Any new highway is a pricey endeavor, but a new analysis shows that the actual cost might depend on where in the country the road gets built — and Maryland seems to be costly turf.

Maryland’s InterCounty Connector has cost $2.57 billion compared to $1.43 billion spent on a similar highway built in Texas, according to Peter Samuel who writes the industry publication Tollroads News.

The Sam Rayburn Tollway runs east to west north of Dallas-Fort Worth, much like the ICC does across the Washington region. When finished, the ICC will run from Montgomery County to Prince George's County. Both roads are about the same size, he said.

“The difference is even greater when you get into lane miles,” he writes. The ICC costs nearly $23 million per lane mile, while the Texas highway costs at most $9.2 million per lane mile.

The difference in costs likely isn’t surprising to those who have grumbled about the ICC price tag, which is helping to push up toll rates across the state.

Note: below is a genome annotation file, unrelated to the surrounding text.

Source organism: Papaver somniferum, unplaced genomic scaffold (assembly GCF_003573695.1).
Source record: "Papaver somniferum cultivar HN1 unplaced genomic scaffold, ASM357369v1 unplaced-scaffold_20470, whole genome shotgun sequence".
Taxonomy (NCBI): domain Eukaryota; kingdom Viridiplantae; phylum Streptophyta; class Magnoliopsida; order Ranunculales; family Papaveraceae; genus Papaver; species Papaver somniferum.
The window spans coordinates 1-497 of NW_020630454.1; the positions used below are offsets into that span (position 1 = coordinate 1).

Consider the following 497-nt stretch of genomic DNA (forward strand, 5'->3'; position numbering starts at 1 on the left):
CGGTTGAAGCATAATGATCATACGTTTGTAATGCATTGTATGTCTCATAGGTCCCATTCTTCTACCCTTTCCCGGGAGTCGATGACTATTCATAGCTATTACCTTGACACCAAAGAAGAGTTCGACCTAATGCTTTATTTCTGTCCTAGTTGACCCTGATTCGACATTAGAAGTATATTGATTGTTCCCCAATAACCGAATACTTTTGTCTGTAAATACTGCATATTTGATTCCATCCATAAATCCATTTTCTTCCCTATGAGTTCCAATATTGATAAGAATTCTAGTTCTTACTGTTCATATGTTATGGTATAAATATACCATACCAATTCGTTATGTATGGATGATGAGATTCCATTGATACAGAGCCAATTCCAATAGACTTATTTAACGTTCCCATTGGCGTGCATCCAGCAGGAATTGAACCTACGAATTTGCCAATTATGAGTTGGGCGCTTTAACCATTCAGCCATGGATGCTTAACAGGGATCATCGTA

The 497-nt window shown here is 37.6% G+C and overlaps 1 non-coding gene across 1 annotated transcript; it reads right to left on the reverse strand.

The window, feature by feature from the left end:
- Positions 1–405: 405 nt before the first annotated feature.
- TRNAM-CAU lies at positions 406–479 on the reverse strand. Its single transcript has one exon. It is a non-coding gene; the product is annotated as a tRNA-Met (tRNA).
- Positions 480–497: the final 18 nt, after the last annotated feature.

But why is the ICC so much more expensive? Samuel notes that the Texas highway didn’t face the same level of opposition as the ICC, which was delayed for decades. Transportation officials thus didn’t have to add the same levels of environmental protections, such as wildlife underpasses, that are used along the ICC.

Texas also builds more roads so has more competition to bid for projects and fewer union jobs as a “right-to-work” state, he said. And land prices in suburban Maryland top those in wide Texas.